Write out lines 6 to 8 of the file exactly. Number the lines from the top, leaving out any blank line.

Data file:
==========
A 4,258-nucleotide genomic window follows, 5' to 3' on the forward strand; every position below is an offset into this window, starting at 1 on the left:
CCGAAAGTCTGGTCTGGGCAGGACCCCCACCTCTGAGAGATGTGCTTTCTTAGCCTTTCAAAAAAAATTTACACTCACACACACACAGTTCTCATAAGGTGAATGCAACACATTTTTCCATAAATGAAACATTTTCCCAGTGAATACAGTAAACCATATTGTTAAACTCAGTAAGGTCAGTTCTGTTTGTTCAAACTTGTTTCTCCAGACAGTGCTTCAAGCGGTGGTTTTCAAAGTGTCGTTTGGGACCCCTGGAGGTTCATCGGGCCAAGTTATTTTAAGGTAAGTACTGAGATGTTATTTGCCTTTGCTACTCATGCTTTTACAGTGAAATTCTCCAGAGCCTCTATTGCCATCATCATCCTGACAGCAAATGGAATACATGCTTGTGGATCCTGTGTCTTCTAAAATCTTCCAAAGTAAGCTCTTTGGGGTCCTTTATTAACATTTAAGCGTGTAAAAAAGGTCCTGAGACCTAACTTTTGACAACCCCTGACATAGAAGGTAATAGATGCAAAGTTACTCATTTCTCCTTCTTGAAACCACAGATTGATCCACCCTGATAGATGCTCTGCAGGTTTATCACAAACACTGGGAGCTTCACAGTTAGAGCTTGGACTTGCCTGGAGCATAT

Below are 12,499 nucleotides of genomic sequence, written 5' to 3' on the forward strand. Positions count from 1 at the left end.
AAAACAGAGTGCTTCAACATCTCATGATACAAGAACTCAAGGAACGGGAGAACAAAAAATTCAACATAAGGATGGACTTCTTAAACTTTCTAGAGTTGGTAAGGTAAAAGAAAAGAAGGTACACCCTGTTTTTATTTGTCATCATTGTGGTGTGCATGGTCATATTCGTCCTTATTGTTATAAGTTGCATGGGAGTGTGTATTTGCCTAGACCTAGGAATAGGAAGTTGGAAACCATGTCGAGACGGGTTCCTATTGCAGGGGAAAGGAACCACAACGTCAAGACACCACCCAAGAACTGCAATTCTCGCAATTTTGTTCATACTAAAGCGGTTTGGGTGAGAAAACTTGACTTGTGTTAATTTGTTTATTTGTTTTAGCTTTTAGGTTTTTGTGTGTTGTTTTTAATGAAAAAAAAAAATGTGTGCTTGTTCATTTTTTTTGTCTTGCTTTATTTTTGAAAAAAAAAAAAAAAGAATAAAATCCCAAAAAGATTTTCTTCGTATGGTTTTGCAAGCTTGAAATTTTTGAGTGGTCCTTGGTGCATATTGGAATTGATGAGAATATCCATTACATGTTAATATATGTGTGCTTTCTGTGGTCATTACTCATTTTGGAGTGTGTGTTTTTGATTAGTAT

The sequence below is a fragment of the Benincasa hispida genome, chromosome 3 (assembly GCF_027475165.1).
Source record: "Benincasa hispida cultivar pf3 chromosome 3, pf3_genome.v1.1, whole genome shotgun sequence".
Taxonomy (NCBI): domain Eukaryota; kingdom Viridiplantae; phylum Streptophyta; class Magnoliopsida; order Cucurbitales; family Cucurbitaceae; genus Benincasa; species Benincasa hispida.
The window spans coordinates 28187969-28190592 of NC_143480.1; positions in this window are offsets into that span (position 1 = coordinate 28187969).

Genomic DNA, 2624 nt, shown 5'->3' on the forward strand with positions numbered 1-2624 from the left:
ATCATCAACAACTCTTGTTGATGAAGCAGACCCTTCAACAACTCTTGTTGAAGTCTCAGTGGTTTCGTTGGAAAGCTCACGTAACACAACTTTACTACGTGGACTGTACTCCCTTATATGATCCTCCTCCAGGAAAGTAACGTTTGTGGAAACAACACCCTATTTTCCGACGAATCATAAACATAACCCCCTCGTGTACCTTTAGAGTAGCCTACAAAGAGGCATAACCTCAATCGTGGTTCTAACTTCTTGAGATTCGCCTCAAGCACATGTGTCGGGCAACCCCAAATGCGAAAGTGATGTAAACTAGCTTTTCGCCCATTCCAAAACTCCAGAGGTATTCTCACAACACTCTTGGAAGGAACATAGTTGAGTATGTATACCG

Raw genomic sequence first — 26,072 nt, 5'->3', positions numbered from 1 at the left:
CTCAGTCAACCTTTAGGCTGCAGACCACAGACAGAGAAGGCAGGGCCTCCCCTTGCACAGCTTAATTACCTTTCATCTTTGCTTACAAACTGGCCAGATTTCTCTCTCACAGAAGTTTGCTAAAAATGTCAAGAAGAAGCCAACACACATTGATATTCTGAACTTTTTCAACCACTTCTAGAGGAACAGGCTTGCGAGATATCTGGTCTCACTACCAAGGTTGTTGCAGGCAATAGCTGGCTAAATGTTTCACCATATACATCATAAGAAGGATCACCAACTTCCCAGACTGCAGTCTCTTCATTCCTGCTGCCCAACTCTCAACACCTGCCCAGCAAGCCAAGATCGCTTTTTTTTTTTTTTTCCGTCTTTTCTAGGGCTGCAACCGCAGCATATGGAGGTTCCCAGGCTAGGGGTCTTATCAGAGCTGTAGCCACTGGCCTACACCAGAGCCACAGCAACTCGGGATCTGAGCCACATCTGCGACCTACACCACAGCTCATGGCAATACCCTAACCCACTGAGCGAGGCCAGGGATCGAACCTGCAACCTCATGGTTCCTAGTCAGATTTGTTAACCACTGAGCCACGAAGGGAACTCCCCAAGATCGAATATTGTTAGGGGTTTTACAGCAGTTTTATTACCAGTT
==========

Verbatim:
Source record: "Benincasa hispida cultivar pf3 chromosome 3, pf3_genome.v1.1, whole genome shotgun sequence".
Taxonomy (NCBI): domain Eukaryota; kingdom Viridiplantae; phylum Streptophyta; class Magnoliopsida; order Cucurbitales; family Cucurbitaceae; genus Benincasa; species Benincasa hispida.
The window spans coordinates 28187969-28190592 of NC_143480.1; positions in this window are offsets into that span (position 1 = coordinate 28187969).